28. A storage medium as in claim 27 wherein the means for storing the data structure indicating which of the plural paths have been exercised includes means for storing a record including plural entries, each entry corresponding to a path in the instrumented computer program, each entry having a state indicating whether the corresponding path has been executed; and the instrumentation function storing means includes means for storing executable code that updates the record to include instrumented computer program paths exercised by a current execution of the instrumented computer program.
29. A storage medium as in claim 26 wherein the instrumenting step includes the step of inserting instrumentation code that tests for each of multiple alternative outcomes of at least one branch within the computer program.
Description
FIELD OF THE INVENTION

The invention relates to computer software testing, and more particularly to techniques for measuring internal coverage of software testing.

BACKGROUND AND SUMMARY OF THE INVENTION

The use of software in daily life continues to grow rapidly. For example, we now rely on computer software to handle our financial transactions, control our cars and home appliances, allow us to communicate with one another, inform and entertain us, and perform many other activities. Computer software is also used for some of our most critical complex tasks such as aircraft autopiloting, hospital life support monitoring and control, and controlling nuclear reactors.

Software should ideally be reliable and trouble free. However, even the most carefully designed software typically has defects ("bugs") that cause it to operate improperly or in an unexpected manner under certain conditions. Software "bugs" can cause errors that range from mildly annoying (e.g., an incorrect output format) to catastrophic (e.g., system failure causing serious economic or physical damage).

Just as it is difficult to find latent defects in a complex machine, some software "bugs" can be very difficult to detect and find. The symptoms of a "bug" may not show themselves except in very rare circumstances, and they may be intermittent or based on complex interactions with other software or hardware.

Many software testing techniques to help detect such bugs have been disclosed and published already. See for example the following non-exhaustive list of general software testing references:

Myers, The Art of Software Testing (Wiley 1979)

Beizer, Software Testing Techniques (2d Ed. Van Nostrand 1990)

Pressman, Software Engineering: A Practitioner's Approach (McGraw Hill 1992) (Chapter 18)

Howden, Functional Program Testing and Analysis (McGraw Hill 1987)

Perry, How to Test Software Packages (Wiley 1986).

Beizer comments in his Software Testing Techniques textbook (referenced above) that "bugs lurk in corners and congregate at boundaries" (e.g., parts of the program that execute rarely or define transitions between different operating modes). A programmer will often have a good understanding of how his or her program behaves under everyday processing conditions, but may not have thoroughly thought out or understood how the software will behave under rare, unusual or unexpected conditions. Errors therefore tend to creep into parts of software that implement functions, control or conditions that are out of the mainstream. Additionally, the programmer who writes the software typically may not have a complete understanding of how the software will operate under even normal conditions. For example, a programmer may believe that a certain logical control path defined by the software is not likely to be executed when, in fact, it may be executed on a regular basis. Furthermore, since most software is created by a human being typing characters into a computer, the possibility of typographical errors always exists and the occurrence of such typographical errors is random throughout the software. It is as likely that a typographical error will exist on an obscure logical path defined by the program as on a mainstream path. The resulting "bug" in the mainstream path may be evident on preliminary testing, but bugs in obscure control paths are typically much more difficult to detect.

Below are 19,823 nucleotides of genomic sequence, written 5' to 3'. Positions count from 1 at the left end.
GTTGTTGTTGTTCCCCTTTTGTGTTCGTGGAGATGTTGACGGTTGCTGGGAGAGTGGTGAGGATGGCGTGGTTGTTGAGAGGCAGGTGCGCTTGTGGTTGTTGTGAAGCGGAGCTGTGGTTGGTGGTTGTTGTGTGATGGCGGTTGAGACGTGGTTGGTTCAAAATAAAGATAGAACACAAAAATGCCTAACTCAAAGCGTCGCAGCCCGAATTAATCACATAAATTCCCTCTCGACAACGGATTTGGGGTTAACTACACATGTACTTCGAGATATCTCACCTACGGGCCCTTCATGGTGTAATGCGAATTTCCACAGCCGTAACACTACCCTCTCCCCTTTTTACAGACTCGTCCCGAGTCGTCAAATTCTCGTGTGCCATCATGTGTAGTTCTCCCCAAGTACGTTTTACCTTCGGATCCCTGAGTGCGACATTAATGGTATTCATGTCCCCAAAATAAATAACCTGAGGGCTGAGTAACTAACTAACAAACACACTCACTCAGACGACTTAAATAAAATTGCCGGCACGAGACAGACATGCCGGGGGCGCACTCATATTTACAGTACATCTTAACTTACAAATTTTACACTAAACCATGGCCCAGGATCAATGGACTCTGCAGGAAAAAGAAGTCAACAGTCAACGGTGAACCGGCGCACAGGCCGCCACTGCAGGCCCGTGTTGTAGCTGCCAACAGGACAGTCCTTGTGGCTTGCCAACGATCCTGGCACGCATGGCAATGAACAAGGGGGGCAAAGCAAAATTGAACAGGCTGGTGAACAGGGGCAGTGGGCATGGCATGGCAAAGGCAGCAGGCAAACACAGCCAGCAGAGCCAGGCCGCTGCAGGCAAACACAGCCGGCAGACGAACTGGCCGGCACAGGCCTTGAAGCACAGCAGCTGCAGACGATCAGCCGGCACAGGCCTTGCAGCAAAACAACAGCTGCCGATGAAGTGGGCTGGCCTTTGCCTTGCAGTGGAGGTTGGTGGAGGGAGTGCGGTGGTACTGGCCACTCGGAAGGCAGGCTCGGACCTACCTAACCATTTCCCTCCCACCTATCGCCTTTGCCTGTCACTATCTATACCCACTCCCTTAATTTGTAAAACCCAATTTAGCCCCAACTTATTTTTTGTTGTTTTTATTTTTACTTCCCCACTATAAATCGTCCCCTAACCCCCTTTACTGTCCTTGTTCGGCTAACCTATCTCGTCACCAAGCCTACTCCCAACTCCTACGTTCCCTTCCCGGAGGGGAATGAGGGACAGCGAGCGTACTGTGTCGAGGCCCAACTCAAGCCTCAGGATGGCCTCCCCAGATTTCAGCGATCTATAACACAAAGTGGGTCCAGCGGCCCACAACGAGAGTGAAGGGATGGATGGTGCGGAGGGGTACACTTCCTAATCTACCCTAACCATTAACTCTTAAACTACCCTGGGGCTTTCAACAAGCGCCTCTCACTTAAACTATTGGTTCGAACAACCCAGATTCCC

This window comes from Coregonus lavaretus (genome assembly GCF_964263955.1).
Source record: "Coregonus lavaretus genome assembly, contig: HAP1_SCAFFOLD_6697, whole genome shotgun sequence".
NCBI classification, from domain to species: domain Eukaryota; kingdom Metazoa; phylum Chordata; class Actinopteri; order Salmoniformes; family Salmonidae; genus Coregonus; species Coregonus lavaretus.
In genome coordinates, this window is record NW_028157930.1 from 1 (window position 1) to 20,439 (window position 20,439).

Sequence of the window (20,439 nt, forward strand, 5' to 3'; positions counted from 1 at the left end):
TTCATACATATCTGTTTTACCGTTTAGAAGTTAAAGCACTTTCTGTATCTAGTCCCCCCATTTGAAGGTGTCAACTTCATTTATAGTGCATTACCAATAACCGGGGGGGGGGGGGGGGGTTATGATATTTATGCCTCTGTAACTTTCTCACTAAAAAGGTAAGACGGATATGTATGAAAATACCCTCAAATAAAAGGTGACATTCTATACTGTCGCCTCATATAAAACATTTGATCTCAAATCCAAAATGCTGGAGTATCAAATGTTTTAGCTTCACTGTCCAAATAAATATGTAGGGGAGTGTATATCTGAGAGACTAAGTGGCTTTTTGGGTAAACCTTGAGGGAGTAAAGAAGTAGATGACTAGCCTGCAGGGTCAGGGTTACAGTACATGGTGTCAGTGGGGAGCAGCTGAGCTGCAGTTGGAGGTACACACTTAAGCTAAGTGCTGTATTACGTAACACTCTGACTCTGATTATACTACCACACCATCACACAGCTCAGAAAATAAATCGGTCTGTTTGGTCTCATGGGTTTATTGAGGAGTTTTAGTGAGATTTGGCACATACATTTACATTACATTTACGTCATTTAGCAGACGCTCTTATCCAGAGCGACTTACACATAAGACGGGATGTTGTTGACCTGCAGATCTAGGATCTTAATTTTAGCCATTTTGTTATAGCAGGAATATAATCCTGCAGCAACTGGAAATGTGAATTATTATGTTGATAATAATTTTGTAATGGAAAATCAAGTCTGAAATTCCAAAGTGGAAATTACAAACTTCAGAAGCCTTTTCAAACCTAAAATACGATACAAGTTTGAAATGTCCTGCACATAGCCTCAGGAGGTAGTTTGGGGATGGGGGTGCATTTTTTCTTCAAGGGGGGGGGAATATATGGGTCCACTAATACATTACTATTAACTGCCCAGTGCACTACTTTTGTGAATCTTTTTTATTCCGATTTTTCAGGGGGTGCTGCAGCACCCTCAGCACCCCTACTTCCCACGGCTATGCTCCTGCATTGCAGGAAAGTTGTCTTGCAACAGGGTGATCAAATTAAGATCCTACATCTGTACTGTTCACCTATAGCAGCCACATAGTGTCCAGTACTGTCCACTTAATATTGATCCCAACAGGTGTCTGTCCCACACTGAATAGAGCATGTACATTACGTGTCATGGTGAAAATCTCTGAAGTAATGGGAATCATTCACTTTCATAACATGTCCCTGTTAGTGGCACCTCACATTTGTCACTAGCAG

Software testing is necessary to help locate and eliminate such defects. It is often commercially important to verify that all (or almost all) parts of a program have been executed during testing. One common software testing approach (sometimes called "white box testing") is to devise a set of test cases that will "exercise" specific flow paths in the software. The goal of such testing is to ensure that the internal operation of the software is as expected--and that all (or substantially all) internal paths have been adequately "exercised." This type of testing typically involves attempts to exercise program logic exhaustively by defining all logical paths in the software, developing test cases to exercise each path, and evaluating the results. One might think that such an approach would locate and expose all software defects. However, in the general case it is simply not possible to exhaustively test a computer program. The great length and complexity of most software makes exhaustive testing impossible or impractical. Even a short program can define a huge number of possible paths--so that exhaustive testing might take many months or even years| Typical software development schedules do not provide the time for such exhaustive testing.